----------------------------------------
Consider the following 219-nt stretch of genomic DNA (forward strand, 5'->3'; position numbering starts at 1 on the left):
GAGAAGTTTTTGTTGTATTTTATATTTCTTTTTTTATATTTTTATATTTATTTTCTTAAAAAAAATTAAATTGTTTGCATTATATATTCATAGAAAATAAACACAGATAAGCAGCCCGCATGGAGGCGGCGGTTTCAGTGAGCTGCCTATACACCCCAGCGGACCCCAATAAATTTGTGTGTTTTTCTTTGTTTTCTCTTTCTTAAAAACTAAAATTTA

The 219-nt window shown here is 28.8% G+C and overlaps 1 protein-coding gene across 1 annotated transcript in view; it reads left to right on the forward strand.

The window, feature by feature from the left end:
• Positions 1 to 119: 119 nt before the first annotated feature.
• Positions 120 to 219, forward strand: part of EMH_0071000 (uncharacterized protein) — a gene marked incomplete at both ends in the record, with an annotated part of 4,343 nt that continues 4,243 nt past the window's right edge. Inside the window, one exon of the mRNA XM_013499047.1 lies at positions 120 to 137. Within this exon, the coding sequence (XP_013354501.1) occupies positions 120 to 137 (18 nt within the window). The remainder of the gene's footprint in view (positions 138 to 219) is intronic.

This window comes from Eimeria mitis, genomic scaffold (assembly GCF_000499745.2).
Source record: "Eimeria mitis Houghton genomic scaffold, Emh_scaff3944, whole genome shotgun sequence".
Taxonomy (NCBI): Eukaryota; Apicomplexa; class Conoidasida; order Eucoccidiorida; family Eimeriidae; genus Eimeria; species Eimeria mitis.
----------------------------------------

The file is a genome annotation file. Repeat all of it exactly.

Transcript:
Consider the following 219-nt stretch of genomic DNA (forward strand, 5'->3'; position numbering starts at 1 on the left):
GAGAAGTTTTTGTTGTATTTTATATTTCTTTTTTTATATTTTTATATTTATTTTCTTAAAAAAAATTAAATTGTTTGCATTATATATTCATAGAAAATAAACACAGATAAGCAGCCCGCATGGAGGCGGCGGTTTCAGTGAGCTGCCTATACACCCCAGCGGACCCCAATAAATTTGTGTGTTTTTCTTTGTTTTCTCTTTCTTAAAAACTAAAATTTA

The 219-nt window shown here is 28.8% G+C and overlaps 1 protein-coding gene across 1 annotated transcript in view; it reads left to right on the forward strand.

The window, feature by feature from the left end:
• Positions 1 to 119: 119 nt before the first annotated feature.
• Positions 120 to 219, forward strand: part of EMH_0071000 (uncharacterized protein) — a gene marked incomplete at both ends in the record, with an annotated part of 4,343 nt that continues 4,243 nt past the window's right edge. Inside the window, one exon of the mRNA XM_013499047.1 lies at positions 120 to 137. Within this exon, the coding sequence (XP_013354501.1) occupies positions 120 to 137 (18 nt within the window). The remainder of the gene's footprint in view (positions 138 to 219) is intronic.

This window comes from Eimeria mitis, genomic scaffold (assembly GCF_000499745.2).
Source record: "Eimeria mitis Houghton genomic scaffold, Emh_scaff3944, whole genome shotgun sequence".
Taxonomy (NCBI): Eukaryota; Apicomplexa; class Conoidasida; order Eucoccidiorida; family Eimeriidae; genus Eimeria; species Eimeria mitis.